Changing brand personality through celebrity endorsement

Lawrence Ang, Chris Dubelaar, Wagner Kamakura

Research output: Chapter in Book/Report/Conference proceedingConference proceeding contributionpeer-review

Abstract

Using a 2x2 experimental design with 2 control groups, we found that the brand personality of a watch, as assessed using Aaker’s (1997) scale, can be changed when different celebrities endorse it. When the image-fit between the celebrity and product (in this case a watch) is good (e.g., Swatch + Orlando), the transfer of the personality from the celebrity to the product is more likely to occur and this tends to be positive. On the other hand when the image-fit is bad (e.g., Swatch + Willis), this is less likely to occur, but if it does occur, it tends to be negative. Furthermore, we found that if a product has a strong brand personality (e.g., Breitling), the use of celebrity endorsement is not effective in shifting its image.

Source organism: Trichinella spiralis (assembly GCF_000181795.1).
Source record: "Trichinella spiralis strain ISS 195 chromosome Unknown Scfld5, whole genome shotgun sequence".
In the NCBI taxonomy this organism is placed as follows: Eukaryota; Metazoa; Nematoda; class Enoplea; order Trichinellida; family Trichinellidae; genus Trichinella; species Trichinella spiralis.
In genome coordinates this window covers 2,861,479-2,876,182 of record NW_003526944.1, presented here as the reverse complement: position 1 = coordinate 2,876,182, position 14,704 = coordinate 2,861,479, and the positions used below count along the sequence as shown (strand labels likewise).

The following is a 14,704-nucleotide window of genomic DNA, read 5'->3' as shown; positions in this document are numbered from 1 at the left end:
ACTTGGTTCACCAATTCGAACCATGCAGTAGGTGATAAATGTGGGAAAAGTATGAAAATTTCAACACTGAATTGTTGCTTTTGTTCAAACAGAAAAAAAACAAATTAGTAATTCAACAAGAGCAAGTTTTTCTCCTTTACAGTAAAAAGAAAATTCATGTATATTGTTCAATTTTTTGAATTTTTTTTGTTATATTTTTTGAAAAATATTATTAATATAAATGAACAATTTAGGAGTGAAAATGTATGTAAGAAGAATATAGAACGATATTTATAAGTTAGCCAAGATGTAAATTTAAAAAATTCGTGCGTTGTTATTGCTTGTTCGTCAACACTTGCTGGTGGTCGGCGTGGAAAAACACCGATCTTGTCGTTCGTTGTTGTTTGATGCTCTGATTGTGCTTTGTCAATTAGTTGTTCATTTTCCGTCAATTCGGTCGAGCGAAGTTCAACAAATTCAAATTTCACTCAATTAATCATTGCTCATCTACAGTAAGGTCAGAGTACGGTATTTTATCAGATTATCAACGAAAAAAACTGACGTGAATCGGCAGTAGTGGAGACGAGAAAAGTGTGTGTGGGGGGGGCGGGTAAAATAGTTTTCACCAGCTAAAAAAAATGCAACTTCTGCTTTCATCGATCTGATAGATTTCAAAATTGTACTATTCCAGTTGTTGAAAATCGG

Original languageEnglish
Title of host publicationANZMAC 2007
Subtitle of host publicationproceedings : 3Rs - reputation, responsibility and relevance
EditorsMaree Thyne, Kenneth R. Deans, Juergen Gnoth
Place of PublicationDunedin, N.Z.
PublisherUniversity of Otago
Pages1679-1686
Number of pages8
ISBN (Print)9781877156299
Publication statusPublished - 2007
EventAustralian and New Zealand Marketing Academy Conference (2007) - Dunedin, New Zealand
Duration: 3 Dec 20075 Dec 2007

Conference

ConferenceAustralian and New Zealand Marketing Academy Conference (2007)
CityDunedin, New Zealand
Period3/12/075/12/07

Keywords

  • celebrity endorsement
  • watch
  • brand image
  • brand personality
  • perceived fit

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